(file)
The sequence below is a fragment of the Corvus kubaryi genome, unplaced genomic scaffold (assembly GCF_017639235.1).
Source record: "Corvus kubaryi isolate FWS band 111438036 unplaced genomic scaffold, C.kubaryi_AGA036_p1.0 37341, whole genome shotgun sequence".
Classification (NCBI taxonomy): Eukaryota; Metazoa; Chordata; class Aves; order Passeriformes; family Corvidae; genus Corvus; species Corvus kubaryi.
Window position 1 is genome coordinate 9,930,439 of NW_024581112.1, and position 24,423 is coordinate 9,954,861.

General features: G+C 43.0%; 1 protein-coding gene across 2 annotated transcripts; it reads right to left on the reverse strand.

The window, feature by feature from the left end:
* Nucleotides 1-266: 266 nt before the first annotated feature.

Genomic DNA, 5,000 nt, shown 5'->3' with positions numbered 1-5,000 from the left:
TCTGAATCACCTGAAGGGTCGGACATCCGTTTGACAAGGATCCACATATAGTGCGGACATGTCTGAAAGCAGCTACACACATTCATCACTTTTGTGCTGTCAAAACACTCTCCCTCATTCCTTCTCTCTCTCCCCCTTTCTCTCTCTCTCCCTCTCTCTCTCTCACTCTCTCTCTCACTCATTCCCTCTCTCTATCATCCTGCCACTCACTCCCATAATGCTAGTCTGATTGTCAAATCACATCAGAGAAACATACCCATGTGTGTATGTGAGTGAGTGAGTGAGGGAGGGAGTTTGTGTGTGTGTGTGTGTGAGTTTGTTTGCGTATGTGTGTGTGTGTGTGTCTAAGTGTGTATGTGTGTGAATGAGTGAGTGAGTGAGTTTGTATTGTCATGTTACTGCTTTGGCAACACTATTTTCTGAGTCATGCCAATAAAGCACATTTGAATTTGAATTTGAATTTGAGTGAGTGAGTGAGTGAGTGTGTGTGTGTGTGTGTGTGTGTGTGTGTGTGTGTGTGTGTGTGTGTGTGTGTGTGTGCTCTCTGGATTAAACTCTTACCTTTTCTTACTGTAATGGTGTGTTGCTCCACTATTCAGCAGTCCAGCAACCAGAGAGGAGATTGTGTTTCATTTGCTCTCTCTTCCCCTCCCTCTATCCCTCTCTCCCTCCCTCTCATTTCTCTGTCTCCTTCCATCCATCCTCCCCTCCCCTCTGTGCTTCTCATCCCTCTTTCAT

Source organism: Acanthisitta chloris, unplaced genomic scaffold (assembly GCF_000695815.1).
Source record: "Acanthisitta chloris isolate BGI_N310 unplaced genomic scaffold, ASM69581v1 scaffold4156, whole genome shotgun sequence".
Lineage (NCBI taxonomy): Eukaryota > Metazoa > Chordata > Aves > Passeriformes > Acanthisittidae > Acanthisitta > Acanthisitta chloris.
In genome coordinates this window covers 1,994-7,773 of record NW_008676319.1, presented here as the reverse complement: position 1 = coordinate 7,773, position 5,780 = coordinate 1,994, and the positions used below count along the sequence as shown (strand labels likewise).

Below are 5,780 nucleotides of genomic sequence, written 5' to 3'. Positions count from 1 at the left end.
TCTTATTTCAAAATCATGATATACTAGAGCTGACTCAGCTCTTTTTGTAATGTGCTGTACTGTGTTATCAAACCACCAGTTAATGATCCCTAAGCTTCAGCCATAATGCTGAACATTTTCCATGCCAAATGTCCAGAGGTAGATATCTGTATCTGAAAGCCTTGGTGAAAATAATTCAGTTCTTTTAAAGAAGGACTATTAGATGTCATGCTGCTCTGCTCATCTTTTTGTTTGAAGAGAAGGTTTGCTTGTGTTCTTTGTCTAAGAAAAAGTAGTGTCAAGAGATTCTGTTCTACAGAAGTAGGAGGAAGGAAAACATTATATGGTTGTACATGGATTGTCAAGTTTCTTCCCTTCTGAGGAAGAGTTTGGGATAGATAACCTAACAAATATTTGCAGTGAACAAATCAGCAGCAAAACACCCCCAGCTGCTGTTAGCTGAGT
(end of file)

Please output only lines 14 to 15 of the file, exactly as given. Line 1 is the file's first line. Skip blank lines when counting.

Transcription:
Below are 5,780 nucleotides of genomic sequence, written 5' to 3'. Positions count from 1 at the left end.
TCTTATTTCAAAATCATGATATACTAGAGCTGACTCAGCTCTTTTTGTAATGTGCTGTACTGTGTTATCAAACCACCAGTTAATGATCCCTAAGCTTCAGCCATAATGCTGAACATTTTCCATGCCAAATGTCCAGAGGTAGATATCTGTATCTGAAAGCCTTGGTGAAAATAATTCAGTTCTTTTAAAGAAGGACTATTAGATGTCATGCTGCTCTGCTCATCTTTTTGTTTGAAGAGAAGGTTTGCTTGTGTTCTTTGTCTAAGAAAAAGTAGTGTCAAGAGATTCTGTTCTACAGAAGTAGGAGGAAGGAAAACATTATATGGTTGTACATGGATTGTCAAGTTTCTTCCCTTCTGAGGAAGAGTTTGGGATAGATAACCTAACAAATATTTGCAGTGAACAAATCAGCAGCAAAACACCCCCAGCTGCTGTTAGCTGAGT